The Scotland coach, Gregor Townsend, expresses disappointment over the decision not to award a late try against France.
Gregor Townsend, along with other Scottish individuals, has expressed their dissatisfaction with the choice to not give Scotland a try that could have won them the game against France. In the final minutes of the match, Murrayfield witnessed multiple replays of Sam Skinner’s attempt to score while the referee, Nic Berry, consulted with the television match official.
“The decision they ultimately reached was obviously not the correct one,” stated the head coach of Scotland. “I believe the TMO had a greater influence on the referee. With the large screen in that corner, it should be the referee’s call. They spent a significant amount of time analyzing it, and it’s clear to everyone that the ball crossed the line. I don’t think I’m being partial; I believe this is evident to all.”
Was Scotland justified in being in that predicament initially? They had controlled the game, especially in the first half, where they scored a beautifully crafted try by Ben White, with a confident performance from debutant full-back, Harry Paterson. However, despite their dominance, they only had a three-point lead at halftime due to a response from Gaël Fickou and a missed opportunity to increase their lead before the break, when Uini Atonio received a yellow card.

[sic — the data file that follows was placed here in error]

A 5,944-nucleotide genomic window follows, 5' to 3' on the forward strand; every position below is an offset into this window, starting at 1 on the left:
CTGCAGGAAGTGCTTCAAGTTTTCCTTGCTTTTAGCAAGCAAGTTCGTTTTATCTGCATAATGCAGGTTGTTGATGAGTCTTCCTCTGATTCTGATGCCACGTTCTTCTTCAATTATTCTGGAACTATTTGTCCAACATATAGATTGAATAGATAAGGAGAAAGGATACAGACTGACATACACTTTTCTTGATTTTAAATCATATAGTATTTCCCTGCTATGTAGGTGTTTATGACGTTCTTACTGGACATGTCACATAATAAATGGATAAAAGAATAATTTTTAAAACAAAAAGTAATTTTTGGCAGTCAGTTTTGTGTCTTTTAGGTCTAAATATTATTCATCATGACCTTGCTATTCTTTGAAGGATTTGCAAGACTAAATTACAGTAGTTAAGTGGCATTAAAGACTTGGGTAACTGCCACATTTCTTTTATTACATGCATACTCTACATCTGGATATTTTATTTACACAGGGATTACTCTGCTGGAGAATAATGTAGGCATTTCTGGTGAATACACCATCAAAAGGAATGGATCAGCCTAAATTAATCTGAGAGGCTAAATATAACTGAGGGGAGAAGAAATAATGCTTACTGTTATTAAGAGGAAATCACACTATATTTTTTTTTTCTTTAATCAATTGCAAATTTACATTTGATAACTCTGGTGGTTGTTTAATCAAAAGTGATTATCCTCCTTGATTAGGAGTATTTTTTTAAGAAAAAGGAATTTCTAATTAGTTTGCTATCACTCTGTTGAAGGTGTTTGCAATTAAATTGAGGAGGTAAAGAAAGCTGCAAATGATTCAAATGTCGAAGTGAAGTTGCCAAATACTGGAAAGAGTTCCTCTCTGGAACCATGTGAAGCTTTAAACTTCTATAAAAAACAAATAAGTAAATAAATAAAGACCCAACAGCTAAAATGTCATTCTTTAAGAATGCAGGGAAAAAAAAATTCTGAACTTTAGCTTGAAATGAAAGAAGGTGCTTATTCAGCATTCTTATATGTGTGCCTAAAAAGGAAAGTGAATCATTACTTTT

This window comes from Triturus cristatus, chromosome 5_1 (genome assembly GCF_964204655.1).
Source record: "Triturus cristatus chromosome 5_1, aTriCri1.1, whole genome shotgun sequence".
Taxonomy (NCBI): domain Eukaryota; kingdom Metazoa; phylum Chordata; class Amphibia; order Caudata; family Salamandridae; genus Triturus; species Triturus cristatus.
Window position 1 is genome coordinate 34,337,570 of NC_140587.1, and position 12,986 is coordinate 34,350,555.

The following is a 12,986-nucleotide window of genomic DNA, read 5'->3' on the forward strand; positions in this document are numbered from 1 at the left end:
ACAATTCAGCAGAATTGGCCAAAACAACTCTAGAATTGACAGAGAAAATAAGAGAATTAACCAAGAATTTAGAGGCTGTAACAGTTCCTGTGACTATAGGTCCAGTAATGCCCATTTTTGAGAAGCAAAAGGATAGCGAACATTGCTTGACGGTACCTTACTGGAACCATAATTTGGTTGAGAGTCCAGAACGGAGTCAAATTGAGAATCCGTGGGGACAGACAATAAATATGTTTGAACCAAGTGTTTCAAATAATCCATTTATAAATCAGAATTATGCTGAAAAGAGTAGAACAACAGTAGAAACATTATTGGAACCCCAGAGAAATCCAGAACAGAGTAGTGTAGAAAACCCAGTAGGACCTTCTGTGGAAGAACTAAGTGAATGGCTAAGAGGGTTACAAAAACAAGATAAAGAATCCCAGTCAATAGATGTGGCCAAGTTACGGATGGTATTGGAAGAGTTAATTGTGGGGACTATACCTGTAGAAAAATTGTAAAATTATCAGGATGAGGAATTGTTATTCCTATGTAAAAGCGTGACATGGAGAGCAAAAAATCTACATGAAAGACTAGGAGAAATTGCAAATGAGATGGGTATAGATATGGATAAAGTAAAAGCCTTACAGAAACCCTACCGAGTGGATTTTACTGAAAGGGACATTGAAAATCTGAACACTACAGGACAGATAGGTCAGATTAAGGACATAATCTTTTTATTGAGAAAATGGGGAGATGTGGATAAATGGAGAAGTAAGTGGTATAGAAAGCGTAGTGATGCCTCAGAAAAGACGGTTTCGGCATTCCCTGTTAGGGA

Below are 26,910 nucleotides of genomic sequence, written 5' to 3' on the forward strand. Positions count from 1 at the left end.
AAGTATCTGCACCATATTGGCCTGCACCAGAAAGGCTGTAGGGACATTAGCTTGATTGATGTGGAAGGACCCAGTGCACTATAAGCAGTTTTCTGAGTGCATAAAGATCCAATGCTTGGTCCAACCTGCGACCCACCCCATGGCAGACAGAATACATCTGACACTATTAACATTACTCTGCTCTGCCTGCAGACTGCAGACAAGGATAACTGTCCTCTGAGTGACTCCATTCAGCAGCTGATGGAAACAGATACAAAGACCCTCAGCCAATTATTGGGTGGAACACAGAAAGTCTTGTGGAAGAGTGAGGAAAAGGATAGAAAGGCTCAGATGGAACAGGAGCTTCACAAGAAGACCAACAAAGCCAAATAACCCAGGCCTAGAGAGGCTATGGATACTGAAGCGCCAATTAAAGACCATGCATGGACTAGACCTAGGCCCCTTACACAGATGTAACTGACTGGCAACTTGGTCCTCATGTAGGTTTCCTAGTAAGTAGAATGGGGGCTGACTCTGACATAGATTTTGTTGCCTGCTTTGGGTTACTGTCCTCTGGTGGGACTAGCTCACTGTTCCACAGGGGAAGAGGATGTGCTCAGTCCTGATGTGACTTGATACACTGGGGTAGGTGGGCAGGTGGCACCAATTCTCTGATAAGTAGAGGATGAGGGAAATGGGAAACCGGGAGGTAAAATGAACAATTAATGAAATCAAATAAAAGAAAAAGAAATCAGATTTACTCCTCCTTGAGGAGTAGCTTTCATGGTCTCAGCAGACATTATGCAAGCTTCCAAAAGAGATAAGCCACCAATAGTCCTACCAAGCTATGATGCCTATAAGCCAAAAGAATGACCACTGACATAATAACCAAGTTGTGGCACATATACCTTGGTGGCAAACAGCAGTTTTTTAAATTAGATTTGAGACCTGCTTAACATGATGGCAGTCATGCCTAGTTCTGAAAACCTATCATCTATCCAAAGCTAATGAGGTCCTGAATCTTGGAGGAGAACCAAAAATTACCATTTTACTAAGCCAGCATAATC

France, who had difficulty establishing a flow, were given a more achievable goal. They successfully reached it with a remarkable solo effort by Louis Bielle-Biarrey in the final 10 minutes. A penalty kick by Thomas Ramos in the last five minutes put Scotland in a position where they needed a try to secure victory.
The referee believed that the ball was held up at the time, so he consulted the TMO for definite evidence to the contrary. Scotland’s experience in the following events was particularly excruciating, even for their usual standards.
In a brief five-minute inquiry, the ruling shifted from no score to score, and then back to no score. Video footage indicated that the ball may have been touched to the ground. Berry confirmed with TMO Brian MacNeice that he needed to revise his initial decision, but MacNeice had reservations and believed there was uncertainty. Ultimately, he determined that there was insufficient evidence of a touchdown.
If the referee had initially decided to give the try, the result would have been different. This is because there was no clear proof to reject either team’s claim. It is moments like these that can change the course of a season.
There was another issue surrounding the use of technology. During the Six Nations, George Turner was the first player to be removed due to a forceful impact that exceeded the limit measured by the mouthguards equipped with instruments that players are using in the championship. He was taken out for a head impact evaluation, but did not seem pleased.
Townsend stated that the tackle appeared to be typical. The player with the ball collided with George, who executed a strong tackle. However, George had to be substituted due to an alert from his mouthguard. It is important for us to be cautious when implementing technology that may have unintended consequences.
He repeated himself.